Monsoon Afternoons

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Monsoon thunderstorm over the Montezuma Valley, east of Cortez, Colorado.

The early half of the summer in the Four Corners region is typically the driest part of the year. Winter is over, but the rains are few or nonexistent.

After that, though, the Southwest’s “monsoon” season of thunderstorms begins, to the delight of area residents. Rain in a high desert land, variety in the skies.

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Rain in the valley, with the North Rim of Mesa Verde on the skyline.

Typically the mornings start clear and sunny. But as the summer temperature climbs throughout the day the clouds begin forming. Then boiling up, like a teapot steaming. After that, you might get rained on, and you might not. It just depends. And in the evening, you have a much better than average chance of seeing a rainbow.

See more of my photography at www.NaturalMoment.com.

© Copyright 2017 Stephen J. Krieg

Revisiting Four Corners

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Years ago while wandering across northeast Arizona, I saw highway signs directing the interested traveler to see the Four Corners monument, the only place in the United States where four states meet. Having naturally been good at geography in school (let’s not talk about arithmetic) I was interested in visiting it.

Of course I knew that it was just a very important survey point established in the middle of nowhere, ordered to be plunked down by white politicians in Washington, D.C. that were still struggling to define the western portions of their country back in the 1800s. It wasn’t the summit of a mountain, or the lowest point on the continent. Nothing like that. It was merely there…where lines drawn on a map to separate four states happened to cross.

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Tall flags: Arizona, New Mexico, Colorado, Utah, Navajo Nation, Ute Mountain Tribe, and the USA. And what a sky!

But when I got to the park, a Navajo Indian park, I scoffed at the notion of paying a fee to look at that point stuck in the ground. So I turned around at the entrance booth, vowing never to pay to see something so politically frivolous. After all, Major John Wesley Powell had done his best to advise drawing boundaries by watersheds, a naturally sane guideline. It was ignored.

Now, decades later, I find myself living just 40 miles from the Four Corners monument. I wouldn’t have given it any more thought except that I work at a job that involves giving visitors advice about what to see in the area. And one of those topics most frequently raised is going to see Four Corners.

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Everybody comes for this picture to be taken. I took pictures of the pictures being taken.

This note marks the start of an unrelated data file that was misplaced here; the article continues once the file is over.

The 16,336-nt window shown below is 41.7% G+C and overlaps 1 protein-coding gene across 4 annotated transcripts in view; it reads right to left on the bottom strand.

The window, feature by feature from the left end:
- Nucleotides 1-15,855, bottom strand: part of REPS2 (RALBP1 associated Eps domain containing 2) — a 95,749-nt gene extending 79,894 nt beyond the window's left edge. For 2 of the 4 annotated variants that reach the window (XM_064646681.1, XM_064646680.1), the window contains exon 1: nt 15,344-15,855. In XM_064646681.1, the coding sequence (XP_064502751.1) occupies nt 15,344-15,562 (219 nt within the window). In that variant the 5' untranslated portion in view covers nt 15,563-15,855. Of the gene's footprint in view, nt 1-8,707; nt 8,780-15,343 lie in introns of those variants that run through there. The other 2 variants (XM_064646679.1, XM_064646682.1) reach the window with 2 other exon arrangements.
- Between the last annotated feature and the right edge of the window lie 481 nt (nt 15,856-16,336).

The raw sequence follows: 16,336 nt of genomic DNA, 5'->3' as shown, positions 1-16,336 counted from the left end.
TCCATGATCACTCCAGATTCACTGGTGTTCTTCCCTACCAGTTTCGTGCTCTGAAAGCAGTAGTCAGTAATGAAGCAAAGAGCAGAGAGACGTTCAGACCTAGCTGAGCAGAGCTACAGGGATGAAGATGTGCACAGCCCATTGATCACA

A recent visitor said: “That’s the biggest ripoff I’ve ever seen!” If he expected Pike’s Peak, no wonder. But these days I have different feelings about the Four Corners tribal park. So I drove down there to see what I could come up with this time.

Mid July, and the summer thunderstorm clouds were building beautifully. Driving south from Cortez, Colorado’s green irrigated ranch fields, down into the high desert of the Ute Mountain Ute Indian Reservation, then onto the Navajo Nation. Dinetah, in their language.

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Oh, the summertime blue skies! High desert dry air, mountains in the distance.

Finally I was at the entrance to the Tribal park. The entrance fee is only $5.00 per person, and I was only one of those. Still, the employee at the booth asked: “How many people?” It must be a job-ingrained thing from doing that all day for years.

I parked in the dirt parking lot and walked to the area of interest: a circular plaza ringed by Navajo artists selling their wares. A formal sign warned anyone intending to scatter a departed loved one’s ashes there to forget it. Because to the Navajo cremation is desecration of a body. To each their own, but don’t do yours here. Fair enough.

There was a small line of people waiting to have their pictures taken on the exact mark where the four states meet. From what I’ve heard the survey marker is off somewhat, but who cares? It’s not like it’s a holy temple or something. It’s a spot on a map, people! Just have fun with it. So many visitors do.

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Even the restrooms are scenic. From outside.

I had expected more Navajo food vendors to be ringing the park. Not so. Only two establishments were there, one offering Navajo Tacos for $8-12. The other, Grandma’s Fry Bread Shack, was closed.

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Navajo Taco stand.

As far as the Indian art vendors within the cherished ring of booths? The necklaces, etc. were cheap in price. Real cheap. In the $5 to $15 range, like you would see at roadside stands in the middle of nowhere elsewhere in Navajoland. But beautiful. Knowledgeable Indian artwork buyers would sneer at it. So what? These items are cheap only because they’re in the middle of nowhere, rather than in a high rent shop in town. These artists know how to make the best stuff, but these tourists aren’t interested, so they offer the stuff that does sell way out here. My advice? If it looks beautiful to you, buy it. It was handmade by a Navajo, even if it was from cheap parts. You will be supporting their household. It will be a no-brainer purchase. If you would rather have an expensive version of their amazing craft, go to town. To the city, even. I did not photograph any of the artists’ wares, at their urging. They wish to keep their designs unique.